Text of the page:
Samuel Johnson used to go to the market to buy oysters for his cat, Hodge, because he didn’t want to order his servants to wait on his pet.
40% of all criminals in the US keep a pet cat. That’s almost 10% higher than the general population.
There are about nine million more pet cats in America than pet dogs.
Most cat owners own at least two cats.
20% of American households with pets have both a cat and a dog.
Cats do not write cat mysteries, so they cannot be blamed for them.
JLW,I love your posts. They’re wonderful toppers to the day.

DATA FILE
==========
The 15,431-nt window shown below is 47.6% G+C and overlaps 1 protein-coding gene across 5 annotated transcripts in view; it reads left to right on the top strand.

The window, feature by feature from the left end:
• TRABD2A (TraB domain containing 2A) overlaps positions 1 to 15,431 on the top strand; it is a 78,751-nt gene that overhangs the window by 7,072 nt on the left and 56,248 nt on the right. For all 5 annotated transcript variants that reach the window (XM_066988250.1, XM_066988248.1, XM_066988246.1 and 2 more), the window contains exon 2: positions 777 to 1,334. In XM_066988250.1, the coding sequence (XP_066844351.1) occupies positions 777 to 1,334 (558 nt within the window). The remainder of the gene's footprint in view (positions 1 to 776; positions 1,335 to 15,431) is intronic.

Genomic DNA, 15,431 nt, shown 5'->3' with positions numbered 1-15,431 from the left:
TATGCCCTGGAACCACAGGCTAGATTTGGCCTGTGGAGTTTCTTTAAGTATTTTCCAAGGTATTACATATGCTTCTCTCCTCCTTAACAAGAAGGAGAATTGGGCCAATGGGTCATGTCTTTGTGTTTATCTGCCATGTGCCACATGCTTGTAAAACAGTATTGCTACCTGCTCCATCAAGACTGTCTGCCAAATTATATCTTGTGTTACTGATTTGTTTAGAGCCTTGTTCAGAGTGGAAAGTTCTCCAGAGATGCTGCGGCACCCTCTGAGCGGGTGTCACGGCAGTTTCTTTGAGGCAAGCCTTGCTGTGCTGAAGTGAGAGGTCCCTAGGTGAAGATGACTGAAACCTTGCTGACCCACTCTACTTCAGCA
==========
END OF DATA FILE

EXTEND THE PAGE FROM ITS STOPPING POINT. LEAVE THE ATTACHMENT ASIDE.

Last week’s was a gem.
How do you pronounce *ailurophobia*?
I miss having cats in our home.
And, Billie? I see we share many of the same experiences. That description of your boyfriends and Leo, well, it was almost too familiar. Ya know?
For me, the presence of cats in fiction is a question of personal taste. I’m a cat owner myself and I love the little buggers, but I’ve never understood why people feel the need to centre stories around cats. I get an image of a writer who looks around the room for inspiration, sees their cat, and decides to include it in the story. This can either be a case of ‘write what you know’ or plain laziness. But that all depends on the story and the writer.
It makes me think of ice-cream. Some people like chocolate, others prefer strawberry. And there’s nothing wrong with that either way.